The Okunev Culture is the first Bronze Age culture of southern Siberia, specifically the region known as the Minusinsk Basin. It is known primarily from two kinds of archaeological remains: burials and stone monuments.
The carved stone stelae are up to 4 meters (13 feet) tall. Russian archaeologists believe that these faces are all solar symbols.
Similar images have been found on rock cliffs and smaller stones.
This antler figure is also attributed to the Okunev culture.
Since 2008 spectacular finds have been unearthed at a large cemetery known as Itkul II, on the shore of Lake Itkul in the Republic of Khakassia. The cemetery dates to between 2500 and 1800 BCE.
Last year an infant grave was reported,
the tiny skeleton half hidden under eight antler figurines. The figurines were carved to represent humanoid figures, birds, elk, boar, and a carnivore. If they were attached together with a thong, as seems likely, they would have made a rattle, such as Siberian shamans still use to drive away dangerous spirits. The baby had a hat made of 11 copper plates sewn to cloth, and it had been buried in a birchbark cradle. Somebody was very upset about this child's death.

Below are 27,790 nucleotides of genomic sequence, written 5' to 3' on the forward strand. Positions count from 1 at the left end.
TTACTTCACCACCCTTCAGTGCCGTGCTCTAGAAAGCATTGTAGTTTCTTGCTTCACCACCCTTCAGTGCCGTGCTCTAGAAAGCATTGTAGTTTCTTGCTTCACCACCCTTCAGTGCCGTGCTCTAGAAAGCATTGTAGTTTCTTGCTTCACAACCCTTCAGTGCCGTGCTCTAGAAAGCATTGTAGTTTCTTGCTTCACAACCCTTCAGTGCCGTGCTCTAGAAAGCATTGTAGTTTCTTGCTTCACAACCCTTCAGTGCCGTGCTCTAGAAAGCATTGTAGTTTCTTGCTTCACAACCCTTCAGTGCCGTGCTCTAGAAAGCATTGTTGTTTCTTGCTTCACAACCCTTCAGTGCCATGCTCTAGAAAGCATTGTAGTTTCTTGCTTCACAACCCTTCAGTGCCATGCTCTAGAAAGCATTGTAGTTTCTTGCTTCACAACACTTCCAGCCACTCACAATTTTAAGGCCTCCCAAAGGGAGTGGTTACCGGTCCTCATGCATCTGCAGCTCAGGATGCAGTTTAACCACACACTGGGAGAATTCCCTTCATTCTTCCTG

And now comes word
of another spectacular burial, this one of a mature woman with an accompanying child. The woman wore more than a hundred animal teeth and 1,500 bone and shell beads, probably sewn to her clothing.
Even more exciting was this clay incense burner, because it was decorated with symbols that nail down the hitherto iffy connection between the burials and the carved stones, allowing the stones to be precisely dated.
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